Systematic Review on the Outcomes of Primary and Secondary Prevention Programs in the Field of Violent Radicalization


  • Sébastien Brouillette-Alarie Université du Québec à Montréal
  • Ghayda Hassan Université du Québec à Montréal
  • Wynnpaul Varela Université du Québec à Montréal
  • Sarah Ousman Université du Québec à Montréal
  • Deniz Kilinc Université du Québec à Montréal
  • Éléa Laetitia Savard Université du Québec à Montréal
  • Pablo Madriaza Université du Québec à Montréal
  • Shandon Harris-Hogan Victoria University
  • John McCoy University of Alberta
  • Cécile Rousseau McGill University
  • Michael King Organization for the Prevention of Violence
  • Vivek Venkatesh Concordia University
  • Eugene Borokhovski Concordia University
  • David Pickup Concordia University


Radicalization, Extremism, Violent, Systematic Review, Prevention Programs, Primary, Secondary, Guidelines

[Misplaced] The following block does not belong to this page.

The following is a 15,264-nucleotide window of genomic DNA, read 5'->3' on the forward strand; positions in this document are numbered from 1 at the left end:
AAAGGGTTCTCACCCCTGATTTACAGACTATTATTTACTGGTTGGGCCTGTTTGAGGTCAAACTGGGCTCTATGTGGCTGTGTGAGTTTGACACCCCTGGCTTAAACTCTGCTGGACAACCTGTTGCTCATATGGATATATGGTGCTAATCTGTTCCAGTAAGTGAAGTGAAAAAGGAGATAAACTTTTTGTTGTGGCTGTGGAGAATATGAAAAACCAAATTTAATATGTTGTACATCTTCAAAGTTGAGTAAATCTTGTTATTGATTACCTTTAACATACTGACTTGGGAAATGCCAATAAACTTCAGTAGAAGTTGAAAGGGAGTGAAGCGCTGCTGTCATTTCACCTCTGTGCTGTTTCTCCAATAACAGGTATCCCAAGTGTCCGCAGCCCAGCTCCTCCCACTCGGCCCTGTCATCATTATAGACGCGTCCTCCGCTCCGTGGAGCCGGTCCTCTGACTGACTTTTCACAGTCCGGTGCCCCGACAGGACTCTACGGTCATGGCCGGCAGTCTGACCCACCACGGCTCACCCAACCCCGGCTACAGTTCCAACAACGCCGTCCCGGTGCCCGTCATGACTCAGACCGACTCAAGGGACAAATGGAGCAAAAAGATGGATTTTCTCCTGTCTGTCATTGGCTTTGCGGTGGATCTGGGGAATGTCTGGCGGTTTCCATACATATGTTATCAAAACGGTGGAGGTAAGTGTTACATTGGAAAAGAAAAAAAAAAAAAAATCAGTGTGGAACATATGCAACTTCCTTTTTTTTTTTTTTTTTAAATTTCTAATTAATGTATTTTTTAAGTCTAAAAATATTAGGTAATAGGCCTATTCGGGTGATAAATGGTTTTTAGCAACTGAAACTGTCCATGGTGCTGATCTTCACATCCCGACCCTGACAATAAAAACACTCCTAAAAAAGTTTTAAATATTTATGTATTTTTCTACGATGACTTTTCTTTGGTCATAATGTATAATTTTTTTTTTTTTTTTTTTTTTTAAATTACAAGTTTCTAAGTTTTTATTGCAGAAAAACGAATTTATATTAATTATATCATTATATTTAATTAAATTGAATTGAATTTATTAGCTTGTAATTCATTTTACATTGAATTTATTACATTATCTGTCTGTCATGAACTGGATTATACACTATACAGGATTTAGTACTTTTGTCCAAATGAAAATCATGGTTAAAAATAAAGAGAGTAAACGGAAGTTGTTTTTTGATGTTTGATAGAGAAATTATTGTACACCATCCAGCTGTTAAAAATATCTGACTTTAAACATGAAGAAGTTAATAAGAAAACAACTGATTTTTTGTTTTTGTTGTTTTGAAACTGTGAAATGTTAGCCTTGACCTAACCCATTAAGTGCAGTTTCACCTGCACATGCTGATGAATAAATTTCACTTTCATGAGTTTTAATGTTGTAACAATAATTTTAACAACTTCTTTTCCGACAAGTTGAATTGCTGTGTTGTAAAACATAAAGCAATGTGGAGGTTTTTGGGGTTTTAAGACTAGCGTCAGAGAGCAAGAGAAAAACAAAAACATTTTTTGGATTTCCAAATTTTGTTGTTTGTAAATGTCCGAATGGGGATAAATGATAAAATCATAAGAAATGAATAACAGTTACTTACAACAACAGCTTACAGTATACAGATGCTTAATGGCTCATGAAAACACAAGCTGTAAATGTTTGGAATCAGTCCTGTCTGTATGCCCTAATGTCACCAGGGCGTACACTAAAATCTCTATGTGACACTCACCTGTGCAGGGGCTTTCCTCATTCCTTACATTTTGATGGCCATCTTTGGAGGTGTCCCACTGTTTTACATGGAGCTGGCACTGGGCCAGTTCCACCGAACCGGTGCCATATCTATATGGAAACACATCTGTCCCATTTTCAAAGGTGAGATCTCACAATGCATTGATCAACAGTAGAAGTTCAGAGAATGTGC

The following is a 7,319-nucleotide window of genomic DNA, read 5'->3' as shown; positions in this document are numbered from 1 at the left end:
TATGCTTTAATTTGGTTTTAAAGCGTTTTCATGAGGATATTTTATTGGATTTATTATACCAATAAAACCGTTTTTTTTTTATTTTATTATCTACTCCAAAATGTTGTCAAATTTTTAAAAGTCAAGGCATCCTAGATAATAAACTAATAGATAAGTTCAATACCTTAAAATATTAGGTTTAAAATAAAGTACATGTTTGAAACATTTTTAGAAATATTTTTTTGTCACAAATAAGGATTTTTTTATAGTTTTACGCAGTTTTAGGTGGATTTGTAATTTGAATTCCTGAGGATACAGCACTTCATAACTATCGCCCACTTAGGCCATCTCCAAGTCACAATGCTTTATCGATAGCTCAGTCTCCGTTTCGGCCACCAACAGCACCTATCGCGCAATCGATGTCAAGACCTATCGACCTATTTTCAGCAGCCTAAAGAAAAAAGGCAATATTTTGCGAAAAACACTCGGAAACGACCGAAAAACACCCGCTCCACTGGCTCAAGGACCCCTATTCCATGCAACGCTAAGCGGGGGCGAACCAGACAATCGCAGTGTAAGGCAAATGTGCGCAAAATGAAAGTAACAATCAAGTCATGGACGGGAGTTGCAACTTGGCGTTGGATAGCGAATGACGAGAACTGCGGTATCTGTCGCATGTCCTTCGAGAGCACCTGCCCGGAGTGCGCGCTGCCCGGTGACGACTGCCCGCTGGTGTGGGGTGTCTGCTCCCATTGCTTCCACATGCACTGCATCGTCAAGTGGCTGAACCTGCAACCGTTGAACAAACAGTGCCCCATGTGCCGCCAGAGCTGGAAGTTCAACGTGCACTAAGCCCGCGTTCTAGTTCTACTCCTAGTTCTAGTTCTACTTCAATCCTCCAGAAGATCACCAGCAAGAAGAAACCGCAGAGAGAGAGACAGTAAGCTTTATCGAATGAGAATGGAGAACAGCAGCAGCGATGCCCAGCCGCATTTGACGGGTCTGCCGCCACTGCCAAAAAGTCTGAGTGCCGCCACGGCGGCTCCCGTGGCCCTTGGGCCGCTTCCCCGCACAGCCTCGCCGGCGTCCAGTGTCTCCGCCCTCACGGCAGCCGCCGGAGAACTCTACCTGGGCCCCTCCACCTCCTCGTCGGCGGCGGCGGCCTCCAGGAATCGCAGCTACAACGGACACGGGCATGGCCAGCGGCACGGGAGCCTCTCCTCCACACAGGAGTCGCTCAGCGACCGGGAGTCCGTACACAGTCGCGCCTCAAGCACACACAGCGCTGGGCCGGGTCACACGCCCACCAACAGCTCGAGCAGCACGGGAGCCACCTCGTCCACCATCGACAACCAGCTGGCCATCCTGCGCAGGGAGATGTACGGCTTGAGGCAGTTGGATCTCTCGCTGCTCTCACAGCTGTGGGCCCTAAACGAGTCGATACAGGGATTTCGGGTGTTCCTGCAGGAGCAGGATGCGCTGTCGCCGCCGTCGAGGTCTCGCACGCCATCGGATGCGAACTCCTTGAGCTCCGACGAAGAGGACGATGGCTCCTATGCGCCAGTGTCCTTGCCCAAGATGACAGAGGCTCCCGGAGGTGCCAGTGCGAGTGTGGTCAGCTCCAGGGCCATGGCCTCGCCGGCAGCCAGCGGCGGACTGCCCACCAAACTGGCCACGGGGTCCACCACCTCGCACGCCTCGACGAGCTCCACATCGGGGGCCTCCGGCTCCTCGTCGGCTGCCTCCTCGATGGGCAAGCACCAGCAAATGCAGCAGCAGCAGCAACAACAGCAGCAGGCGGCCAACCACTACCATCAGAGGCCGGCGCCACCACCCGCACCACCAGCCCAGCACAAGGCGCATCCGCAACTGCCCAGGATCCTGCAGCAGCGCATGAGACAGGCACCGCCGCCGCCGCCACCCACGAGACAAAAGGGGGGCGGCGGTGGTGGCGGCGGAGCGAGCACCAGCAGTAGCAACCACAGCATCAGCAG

Since 2001, attacks attributed to extremist movements or “lone actors” have intensified and spread around the world, prompting governments to invest significant sums of money into preventing violent radicalization. Nonetheless, knowledge regarding best practices for prevention remains disparate, and the effectiveness of current practices is not clearly established. Consequently, we conducted a systematic review on the outcomes of primary and secondary prevention programs in the field of violent radicalization. Of the 11,836 documents generated, 33 studies published between 2009 and 2019 were eligible for inclusion as they comprised an empirical (quantitative or qualitative) evaluation of a prevention initiative using primary data. The majority of these studies evaluated programs targeting violent Islamist or “general” radicalization. Negative or iatrogenic effects mostly stemmed from programs aimed at specific ethnic or religious groups or focusing on surveillance and monitoring. Positive effects were noted in programs aimed at improving potential protective factors against violent radicalization. However, the reviewed studies had numerous limitations (i.e., weak experimental designs, small/biased samples, unclear definitions, incomplete methodological sections, and conflicts of interests) that hinder one’s confidence in their conclusions. Also, many studies lacked a logic model, failed to differentiate between intermediate and final outcomes, and often did not assess for negative outcomes. Encouragingly, however, some of the most methodologically sound studies contained results attesting to the effectiveness of improving protective factors against violent radicalization.


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